AUSTIN, Texas — The Texas Department of Public Safety says it will regularly review traffic stop data to ensure minority motorists aren’t being stopped and searched at higher rates than white drivers.

DPS now will review traffic stops for individual troopers, rather than assessing aggregate numbers, the Austin American-Statesman reported (http://atxne.ws/2cRCmlL ).

The decision comes after the newspaper reviewed 14 million DPS records from 2009 to 2015, finding that Hispanic motorists were 33 percent more likely to be searched than white drivers and black motorists were more than twice as likely to be searched than white drivers.

For years, DPS has asserted its troopers don’t conduct the illegal practice of profiling motorists based on race or ethnicity. DPS Director Steve McCraw repeated the pledge Tuesday during an appearance before a legislative panel, adding that he welcomes ideas to ensure profiling doesn’t happen.

“We do take racial profiling seriously, I can assure you,” McCraw said. “There’s no other agency that holds its people more accountable than the DPS. If they’re engaged in misconduct, we will act on that.”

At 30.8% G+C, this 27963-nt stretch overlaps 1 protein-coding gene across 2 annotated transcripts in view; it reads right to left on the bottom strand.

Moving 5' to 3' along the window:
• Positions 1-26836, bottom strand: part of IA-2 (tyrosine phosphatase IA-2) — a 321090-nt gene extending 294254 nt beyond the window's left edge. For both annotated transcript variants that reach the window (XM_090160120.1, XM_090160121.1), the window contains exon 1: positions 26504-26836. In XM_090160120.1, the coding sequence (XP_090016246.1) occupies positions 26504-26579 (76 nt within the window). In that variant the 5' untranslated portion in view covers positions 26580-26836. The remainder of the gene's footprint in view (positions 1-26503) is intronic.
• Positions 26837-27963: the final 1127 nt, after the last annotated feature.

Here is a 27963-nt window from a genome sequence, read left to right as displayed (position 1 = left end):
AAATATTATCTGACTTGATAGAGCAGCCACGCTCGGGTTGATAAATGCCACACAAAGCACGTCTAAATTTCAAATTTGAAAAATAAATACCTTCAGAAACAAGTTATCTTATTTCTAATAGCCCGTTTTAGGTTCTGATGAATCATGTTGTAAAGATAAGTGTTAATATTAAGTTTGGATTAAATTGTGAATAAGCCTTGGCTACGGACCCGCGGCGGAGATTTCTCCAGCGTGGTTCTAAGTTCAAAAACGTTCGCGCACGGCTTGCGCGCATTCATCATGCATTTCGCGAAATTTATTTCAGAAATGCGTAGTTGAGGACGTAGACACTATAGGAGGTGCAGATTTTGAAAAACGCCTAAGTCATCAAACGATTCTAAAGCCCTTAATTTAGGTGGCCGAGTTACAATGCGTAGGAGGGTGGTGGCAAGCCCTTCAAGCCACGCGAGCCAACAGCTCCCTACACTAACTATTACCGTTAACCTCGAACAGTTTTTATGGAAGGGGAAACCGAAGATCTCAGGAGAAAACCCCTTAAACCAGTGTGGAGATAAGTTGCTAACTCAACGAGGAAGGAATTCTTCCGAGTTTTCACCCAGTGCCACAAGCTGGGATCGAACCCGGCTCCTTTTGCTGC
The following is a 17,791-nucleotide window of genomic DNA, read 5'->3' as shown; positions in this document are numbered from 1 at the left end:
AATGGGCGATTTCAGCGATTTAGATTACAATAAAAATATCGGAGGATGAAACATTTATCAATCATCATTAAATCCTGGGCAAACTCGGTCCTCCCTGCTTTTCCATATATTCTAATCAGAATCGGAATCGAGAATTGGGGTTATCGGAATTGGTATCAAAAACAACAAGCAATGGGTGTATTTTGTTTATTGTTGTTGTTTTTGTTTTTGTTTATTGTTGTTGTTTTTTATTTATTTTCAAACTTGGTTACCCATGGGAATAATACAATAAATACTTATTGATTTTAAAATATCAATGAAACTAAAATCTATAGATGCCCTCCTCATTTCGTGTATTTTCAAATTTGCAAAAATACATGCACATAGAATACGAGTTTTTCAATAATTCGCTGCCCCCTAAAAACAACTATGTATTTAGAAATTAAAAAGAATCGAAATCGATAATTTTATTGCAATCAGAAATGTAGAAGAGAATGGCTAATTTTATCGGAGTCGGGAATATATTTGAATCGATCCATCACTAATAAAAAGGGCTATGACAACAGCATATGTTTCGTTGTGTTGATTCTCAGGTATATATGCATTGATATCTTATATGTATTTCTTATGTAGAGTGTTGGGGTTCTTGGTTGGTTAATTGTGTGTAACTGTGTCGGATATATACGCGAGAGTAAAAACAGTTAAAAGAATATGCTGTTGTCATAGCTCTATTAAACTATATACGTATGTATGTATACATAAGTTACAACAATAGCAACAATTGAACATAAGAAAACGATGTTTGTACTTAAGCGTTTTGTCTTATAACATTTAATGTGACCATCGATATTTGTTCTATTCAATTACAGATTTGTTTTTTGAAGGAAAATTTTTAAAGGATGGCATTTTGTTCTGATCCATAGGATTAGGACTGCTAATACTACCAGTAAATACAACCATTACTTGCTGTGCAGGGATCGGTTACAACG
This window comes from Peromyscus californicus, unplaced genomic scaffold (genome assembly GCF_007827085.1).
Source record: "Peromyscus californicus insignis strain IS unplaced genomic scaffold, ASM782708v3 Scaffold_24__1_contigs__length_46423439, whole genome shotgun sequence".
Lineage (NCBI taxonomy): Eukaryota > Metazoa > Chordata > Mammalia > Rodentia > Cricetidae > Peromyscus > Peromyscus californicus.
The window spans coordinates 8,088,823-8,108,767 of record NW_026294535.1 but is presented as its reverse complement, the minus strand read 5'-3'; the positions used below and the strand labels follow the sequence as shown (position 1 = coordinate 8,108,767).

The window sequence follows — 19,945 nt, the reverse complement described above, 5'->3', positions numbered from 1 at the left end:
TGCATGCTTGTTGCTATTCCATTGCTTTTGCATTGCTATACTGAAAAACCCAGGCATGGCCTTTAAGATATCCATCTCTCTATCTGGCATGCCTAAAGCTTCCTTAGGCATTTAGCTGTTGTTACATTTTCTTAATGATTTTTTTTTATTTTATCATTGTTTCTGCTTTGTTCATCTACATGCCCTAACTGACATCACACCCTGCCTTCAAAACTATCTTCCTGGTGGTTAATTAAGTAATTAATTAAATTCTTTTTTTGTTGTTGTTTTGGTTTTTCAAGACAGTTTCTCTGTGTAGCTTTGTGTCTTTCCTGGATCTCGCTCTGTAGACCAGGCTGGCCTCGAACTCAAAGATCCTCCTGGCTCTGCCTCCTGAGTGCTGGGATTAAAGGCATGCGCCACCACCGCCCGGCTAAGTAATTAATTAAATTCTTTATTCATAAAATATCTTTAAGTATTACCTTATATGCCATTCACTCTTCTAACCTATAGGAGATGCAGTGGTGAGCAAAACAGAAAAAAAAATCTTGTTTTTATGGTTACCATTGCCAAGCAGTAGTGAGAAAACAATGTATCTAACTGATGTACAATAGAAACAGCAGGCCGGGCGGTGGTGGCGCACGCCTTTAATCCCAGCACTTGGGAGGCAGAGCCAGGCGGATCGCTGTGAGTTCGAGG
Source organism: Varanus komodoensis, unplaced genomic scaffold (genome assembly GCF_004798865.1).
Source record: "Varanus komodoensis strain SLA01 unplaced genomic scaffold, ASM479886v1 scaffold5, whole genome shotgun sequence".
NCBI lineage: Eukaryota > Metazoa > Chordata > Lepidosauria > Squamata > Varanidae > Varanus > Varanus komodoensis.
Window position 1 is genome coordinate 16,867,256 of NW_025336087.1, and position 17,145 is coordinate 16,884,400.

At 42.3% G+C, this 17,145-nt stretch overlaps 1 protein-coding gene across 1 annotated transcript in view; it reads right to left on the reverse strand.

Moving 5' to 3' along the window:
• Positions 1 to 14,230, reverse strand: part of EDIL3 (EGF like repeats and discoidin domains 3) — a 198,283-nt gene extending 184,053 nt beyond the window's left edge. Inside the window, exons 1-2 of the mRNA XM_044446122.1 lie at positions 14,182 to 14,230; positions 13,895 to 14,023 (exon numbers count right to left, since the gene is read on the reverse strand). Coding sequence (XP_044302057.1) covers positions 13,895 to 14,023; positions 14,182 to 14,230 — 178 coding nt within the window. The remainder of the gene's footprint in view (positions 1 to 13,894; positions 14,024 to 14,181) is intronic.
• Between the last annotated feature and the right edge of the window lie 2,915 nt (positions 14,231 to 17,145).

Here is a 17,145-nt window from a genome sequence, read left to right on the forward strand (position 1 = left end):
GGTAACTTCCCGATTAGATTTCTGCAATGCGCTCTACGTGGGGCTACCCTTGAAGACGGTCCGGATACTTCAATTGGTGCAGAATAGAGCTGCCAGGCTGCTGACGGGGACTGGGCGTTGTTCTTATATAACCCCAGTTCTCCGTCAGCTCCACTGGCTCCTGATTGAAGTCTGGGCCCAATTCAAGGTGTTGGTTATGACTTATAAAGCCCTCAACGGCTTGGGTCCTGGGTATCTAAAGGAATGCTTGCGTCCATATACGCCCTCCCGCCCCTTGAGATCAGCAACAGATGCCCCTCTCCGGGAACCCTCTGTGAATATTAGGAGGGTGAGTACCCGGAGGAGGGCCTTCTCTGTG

The newspaper’s review found 231 troopers searched minority motorists at least twice as frequently as white ones, and were less likely to find contraband.

“We’re going to commission someone to look at the data in more detail,” McCraw said. “And when I say in more detail, it means all minorities, it means all demographics across the state, and it includes gender.”

Forty drivers in the last five years have accused DPS of racial profiling and the agency has ruled in favor of its troopers in each case by determining profiling did not occur, the Statesman reported.

The paper previously found some areas of DPS’ performance compared favorably to departments elsewhere. For instance, the agency’s search rate for all drivers has dropped significantly in recent years and is relatively low compared to other agencies. In Missouri, law enforcement officers statewide searched black motorists at nearly triple the DPS’ rate.


Information from: Austin American-Statesman, http://www.statesman.com